On July 8, the Manitoba Court of Queen’s Bench found that the City of Winnipeg’s “impact fee” on new housing developments exceeded city authority. And on July 11, the CBC published an opinion piece by University of Winnipeg Prof. Aaron Moore with three observations on the decision.
Moore found it mysterious that Winnipeg doesn’t have legal authority to charge development fees.
He argued that the court’s decision deprived Winnipeg of a major revenue source.
Finally, he saw the outcome as “an indication of how powerful and intractable the development industry is in Winnipeg.”
None of these conclusions make much sense, and the path to ending this dispute starts with recognizing why.
To recap, city council imposed the impact fee on new housing in late 2016. Developers sued to stop the charge in early 2017.
Like most other Canadian cities, Winnipeg’s ability to create new taxes is severely limited by its constitution and provincial law. While the court case played out, city hall made developers pay the charge anyway, and held the cash in a reserve.
One odd aspect of this dispute: small stakes. What Moore calls “a major revenue source” is really an oversized speed bump in Winnipeg’s budget. The impact fee only raised $30 million in three years. That’s less than what the city raises every single year in back-door dividends from water and sewer utilities.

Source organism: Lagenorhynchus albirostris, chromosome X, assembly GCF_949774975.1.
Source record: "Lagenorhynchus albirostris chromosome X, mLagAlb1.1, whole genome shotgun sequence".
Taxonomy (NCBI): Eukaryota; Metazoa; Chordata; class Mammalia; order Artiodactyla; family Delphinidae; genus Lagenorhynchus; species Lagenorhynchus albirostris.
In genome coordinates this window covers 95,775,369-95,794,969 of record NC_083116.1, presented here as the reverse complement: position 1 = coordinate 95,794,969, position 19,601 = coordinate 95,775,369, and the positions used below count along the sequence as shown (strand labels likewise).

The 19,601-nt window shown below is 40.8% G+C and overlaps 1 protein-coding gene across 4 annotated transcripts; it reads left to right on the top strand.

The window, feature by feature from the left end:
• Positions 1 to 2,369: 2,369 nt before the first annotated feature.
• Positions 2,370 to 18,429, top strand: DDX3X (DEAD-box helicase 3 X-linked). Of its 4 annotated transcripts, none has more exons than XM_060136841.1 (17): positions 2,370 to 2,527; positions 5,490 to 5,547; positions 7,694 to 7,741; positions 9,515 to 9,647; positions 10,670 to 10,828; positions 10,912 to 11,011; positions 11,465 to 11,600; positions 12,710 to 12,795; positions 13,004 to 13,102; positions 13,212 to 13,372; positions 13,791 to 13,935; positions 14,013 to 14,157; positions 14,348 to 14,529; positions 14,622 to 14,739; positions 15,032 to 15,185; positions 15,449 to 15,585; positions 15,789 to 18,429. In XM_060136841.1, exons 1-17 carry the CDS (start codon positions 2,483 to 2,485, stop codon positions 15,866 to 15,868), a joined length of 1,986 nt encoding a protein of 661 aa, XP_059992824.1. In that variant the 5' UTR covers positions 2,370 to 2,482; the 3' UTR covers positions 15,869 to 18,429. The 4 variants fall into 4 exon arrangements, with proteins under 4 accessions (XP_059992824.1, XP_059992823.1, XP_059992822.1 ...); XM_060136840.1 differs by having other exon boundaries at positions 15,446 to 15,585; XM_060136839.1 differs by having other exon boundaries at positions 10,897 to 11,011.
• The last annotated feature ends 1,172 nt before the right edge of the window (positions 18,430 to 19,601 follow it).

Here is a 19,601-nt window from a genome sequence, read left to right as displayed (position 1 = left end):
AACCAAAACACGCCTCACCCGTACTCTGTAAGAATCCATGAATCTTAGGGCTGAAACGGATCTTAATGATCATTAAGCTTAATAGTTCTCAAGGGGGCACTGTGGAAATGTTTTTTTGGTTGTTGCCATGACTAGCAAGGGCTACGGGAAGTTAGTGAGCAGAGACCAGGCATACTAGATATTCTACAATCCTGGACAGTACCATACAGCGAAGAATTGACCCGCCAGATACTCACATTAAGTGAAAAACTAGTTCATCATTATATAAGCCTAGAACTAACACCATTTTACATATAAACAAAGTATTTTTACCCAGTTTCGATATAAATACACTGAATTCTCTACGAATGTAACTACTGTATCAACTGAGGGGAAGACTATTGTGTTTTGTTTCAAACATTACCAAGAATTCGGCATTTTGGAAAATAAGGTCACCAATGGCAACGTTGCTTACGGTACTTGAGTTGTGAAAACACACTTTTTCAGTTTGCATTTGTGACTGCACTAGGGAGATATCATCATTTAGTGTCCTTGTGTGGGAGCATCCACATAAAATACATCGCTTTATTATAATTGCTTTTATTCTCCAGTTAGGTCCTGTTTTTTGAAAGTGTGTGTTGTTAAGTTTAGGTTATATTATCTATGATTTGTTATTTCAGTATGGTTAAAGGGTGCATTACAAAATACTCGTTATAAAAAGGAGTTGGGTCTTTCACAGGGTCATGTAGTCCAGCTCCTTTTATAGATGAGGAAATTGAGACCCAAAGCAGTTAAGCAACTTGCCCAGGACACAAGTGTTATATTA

Justice James Edmond’s decision hinged on whether the money was collected to cover the specific costs of growth, or more general costs. If it’s specific, it’s a fee. If it’s too general, it’s an indirect tax, and therefore unconstitutional.
And on this point, Prof. Moore may have led readers to believe other cities have carte blanche to raise and spend development charges however they want, while Winnipeg doesn’t. And it isn’t that simple.
As the Ladco Company Limited v. City of Winnipeg decision clearly states, homebuilders already pay infrastructure costs to city hall as a precondition for development. Through so-called “development agreements,” builders have already funded hundreds of millions worth of city infrastructure to accommodate the impact of their projects.
While Moore rightly notes other cities can impose lot fees or other more standardized development charges, they all face limits on the kind of infrastructure those charges can fund, just as Winnipeg does.
Moore wrote that the court “decided that the language of the [city] charter did not grant the City of Winnipeg the authority to impose such a fee.”
Justice Edmond specifically decided the opposite: that under general authority provisions in Winnipeg’s charter, “the city had the power or authority to enact” the impact fee by-law.
However, Edmond also found that neither the city nor its consultants did the necessary work to actually use that authority.
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